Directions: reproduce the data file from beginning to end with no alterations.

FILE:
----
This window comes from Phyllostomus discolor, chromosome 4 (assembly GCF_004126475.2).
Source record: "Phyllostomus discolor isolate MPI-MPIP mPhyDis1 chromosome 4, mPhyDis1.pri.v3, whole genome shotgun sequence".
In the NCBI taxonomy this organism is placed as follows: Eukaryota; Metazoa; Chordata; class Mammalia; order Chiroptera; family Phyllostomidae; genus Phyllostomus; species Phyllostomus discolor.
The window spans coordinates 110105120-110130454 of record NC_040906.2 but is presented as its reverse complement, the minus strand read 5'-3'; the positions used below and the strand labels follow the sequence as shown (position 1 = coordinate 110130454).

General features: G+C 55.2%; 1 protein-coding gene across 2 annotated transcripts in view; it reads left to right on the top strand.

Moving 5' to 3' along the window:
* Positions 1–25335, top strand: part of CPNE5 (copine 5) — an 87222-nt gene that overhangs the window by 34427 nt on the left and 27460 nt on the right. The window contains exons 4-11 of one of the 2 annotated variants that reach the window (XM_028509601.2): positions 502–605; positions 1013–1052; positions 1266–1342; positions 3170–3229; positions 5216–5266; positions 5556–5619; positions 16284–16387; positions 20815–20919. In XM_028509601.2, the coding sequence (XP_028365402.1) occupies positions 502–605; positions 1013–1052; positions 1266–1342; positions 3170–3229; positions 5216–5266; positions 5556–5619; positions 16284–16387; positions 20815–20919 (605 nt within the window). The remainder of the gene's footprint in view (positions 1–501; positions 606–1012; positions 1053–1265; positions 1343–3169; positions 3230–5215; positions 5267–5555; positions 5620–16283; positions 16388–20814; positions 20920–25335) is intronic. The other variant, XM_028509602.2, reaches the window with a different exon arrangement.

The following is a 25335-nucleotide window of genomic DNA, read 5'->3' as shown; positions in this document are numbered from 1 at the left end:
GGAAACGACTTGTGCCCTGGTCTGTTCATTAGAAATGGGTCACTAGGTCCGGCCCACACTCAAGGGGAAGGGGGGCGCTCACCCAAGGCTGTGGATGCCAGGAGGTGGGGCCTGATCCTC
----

This window comes from Phyllostomus discolor, chromosome 4 (assembly GCF_004126475.2).
Source record: "Phyllostomus discolor isolate MPI-MPIP mPhyDis1 chromosome 4, mPhyDis1.pri.v3, whole genome shotgun sequence".
In the NCBI taxonomy this organism is placed as follows: Eukaryota; Metazoa; Chordata; class Mammalia; order Chiroptera; family Phyllostomidae; genus Phyllostomus; species Phyllostomus discolor.
The window spans coordinates 110105120-110130454 of record NC_040906.2 but is presented as its reverse complement, the minus strand read 5'-3'; the positions used below and the strand labels follow the sequence as shown (position 1 = coordinate 110130454).

General features: G+C 55.2%; 1 protein-coding gene across 2 annotated transcripts in view; it reads left to right on the top strand.

Moving 5' to 3' along the window:
* Positions 1–25335, top strand: part of CPNE5 (copine 5) — an 87222-nt gene that overhangs the window by 34427 nt on the left and 27460 nt on the right. The window contains exons 4-11 of one of the 2 annotated variants that reach the window (XM_028509601.2): positions 502–605; positions 1013–1052; positions 1266–1342; positions 3170–3229; positions 5216–5266; positions 5556–5619; positions 16284–16387; positions 20815–20919. In XM_028509601.2, the coding sequence (XP_028365402.1) occupies positions 502–605; positions 1013–1052; positions 1266–1342; positions 3170–3229; positions 5216–5266; positions 5556–5619; positions 16284–16387; positions 20815–20919 (605 nt within the window). The remainder of the gene's footprint in view (positions 1–501; positions 606–1012; positions 1053–1265; positions 1343–3169; positions 3230–5215; positions 5267–5555; positions 5620–16283; positions 16388–20814; positions 20920–25335) is intronic. The other variant, XM_028509602.2, reaches the window with a different exon arrangement.

The following is a 25335-nucleotide window of genomic DNA, read 5'->3' as shown; positions in this document are numbered from 1 at the left end:
GGAAACGACTTGTGCCCTGGTCTGTTCATTAGAAATGGGTCACTAGGTCCGGCCCACACTCAAGGGGAAGGGGGGCGCTCACCCAAGGCTGTGGATGCCAGGAGGTGGGGCCTGATCCTC